Reagan was really responsible for most of the problems in the US today.
Including those that began in the 1970s. That Ronald Reagan sure was an amazing man.:rolleyes:
 

Carmen813

Diamond Member
May 18, 2007
3,189
0
76
Ending state hospitalization of people with mental illness was probably one of the best things that has been done, ever. The fact is that the vast, overwhelming, majority of people with severe and persistent mental illness are NOT dangerous. People with Mental Illness are targeted every time a tragedy occurs, yet the most recent shootings have been committed by people who are from the middle class.

Programs like Assertive Community Treatment, or Mental Health Intensive Case Management, are MUCH better solutions to helping people with severe and persistent mental illness than trying to make them invisible by tossing them in a "psychiatric" hospital.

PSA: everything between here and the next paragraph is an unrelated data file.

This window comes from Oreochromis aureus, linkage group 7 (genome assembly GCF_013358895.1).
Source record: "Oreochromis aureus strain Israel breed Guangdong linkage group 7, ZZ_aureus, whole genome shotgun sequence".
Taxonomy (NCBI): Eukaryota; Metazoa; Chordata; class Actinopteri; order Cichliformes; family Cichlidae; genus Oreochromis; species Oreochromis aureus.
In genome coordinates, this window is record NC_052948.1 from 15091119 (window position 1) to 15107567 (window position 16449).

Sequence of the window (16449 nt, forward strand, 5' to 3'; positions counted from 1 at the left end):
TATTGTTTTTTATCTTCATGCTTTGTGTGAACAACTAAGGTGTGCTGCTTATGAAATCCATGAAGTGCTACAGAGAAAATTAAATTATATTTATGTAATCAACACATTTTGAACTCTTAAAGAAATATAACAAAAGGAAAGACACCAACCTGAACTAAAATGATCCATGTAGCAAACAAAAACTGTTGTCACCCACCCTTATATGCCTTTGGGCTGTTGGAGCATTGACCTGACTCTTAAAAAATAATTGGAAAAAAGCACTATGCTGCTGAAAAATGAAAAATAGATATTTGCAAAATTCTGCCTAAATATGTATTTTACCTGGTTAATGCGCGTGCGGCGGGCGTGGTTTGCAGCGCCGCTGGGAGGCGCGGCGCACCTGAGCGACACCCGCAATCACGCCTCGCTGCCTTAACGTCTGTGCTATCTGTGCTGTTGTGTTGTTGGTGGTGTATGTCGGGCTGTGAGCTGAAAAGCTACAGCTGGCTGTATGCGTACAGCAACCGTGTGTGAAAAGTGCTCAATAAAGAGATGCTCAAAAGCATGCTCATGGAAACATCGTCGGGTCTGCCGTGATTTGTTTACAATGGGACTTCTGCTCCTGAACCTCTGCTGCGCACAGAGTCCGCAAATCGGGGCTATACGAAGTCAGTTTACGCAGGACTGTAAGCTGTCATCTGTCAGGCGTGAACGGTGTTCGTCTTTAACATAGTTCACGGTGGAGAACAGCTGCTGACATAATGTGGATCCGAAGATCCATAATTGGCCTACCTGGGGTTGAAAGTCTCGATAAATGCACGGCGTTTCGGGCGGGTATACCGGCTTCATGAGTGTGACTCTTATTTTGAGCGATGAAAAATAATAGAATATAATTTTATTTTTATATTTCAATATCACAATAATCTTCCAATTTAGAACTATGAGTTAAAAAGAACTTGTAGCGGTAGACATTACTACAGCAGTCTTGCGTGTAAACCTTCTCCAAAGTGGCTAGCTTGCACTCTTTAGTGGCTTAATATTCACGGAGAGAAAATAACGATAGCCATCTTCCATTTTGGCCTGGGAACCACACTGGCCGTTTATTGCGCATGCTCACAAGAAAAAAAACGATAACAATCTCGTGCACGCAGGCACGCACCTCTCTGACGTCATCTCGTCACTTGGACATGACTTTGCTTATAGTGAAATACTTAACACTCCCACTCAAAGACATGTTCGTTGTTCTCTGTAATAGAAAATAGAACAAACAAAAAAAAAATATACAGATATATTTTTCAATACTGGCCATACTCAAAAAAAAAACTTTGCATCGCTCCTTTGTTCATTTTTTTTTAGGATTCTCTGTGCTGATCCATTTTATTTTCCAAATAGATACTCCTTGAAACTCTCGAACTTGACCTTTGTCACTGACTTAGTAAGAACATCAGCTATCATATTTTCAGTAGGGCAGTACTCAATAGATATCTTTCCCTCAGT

This discourse simply needs to stop or we will not ever get to address the real causes of violence in our society.
 

Hayabusa Rider

Admin Emeritus & Elite Member
Jan 26, 2000
50,872
4,214
126
This is a forum. Why don't you post what you know instead of making insipid little nothing posts?
You could try looking things up too. Not all of us have your apparent substantial abundance of free time.

For others I suggest looking into Byberry hospital in Philly.
 

DCal430

Diamond Member
Feb 12, 2011
6,020
9
81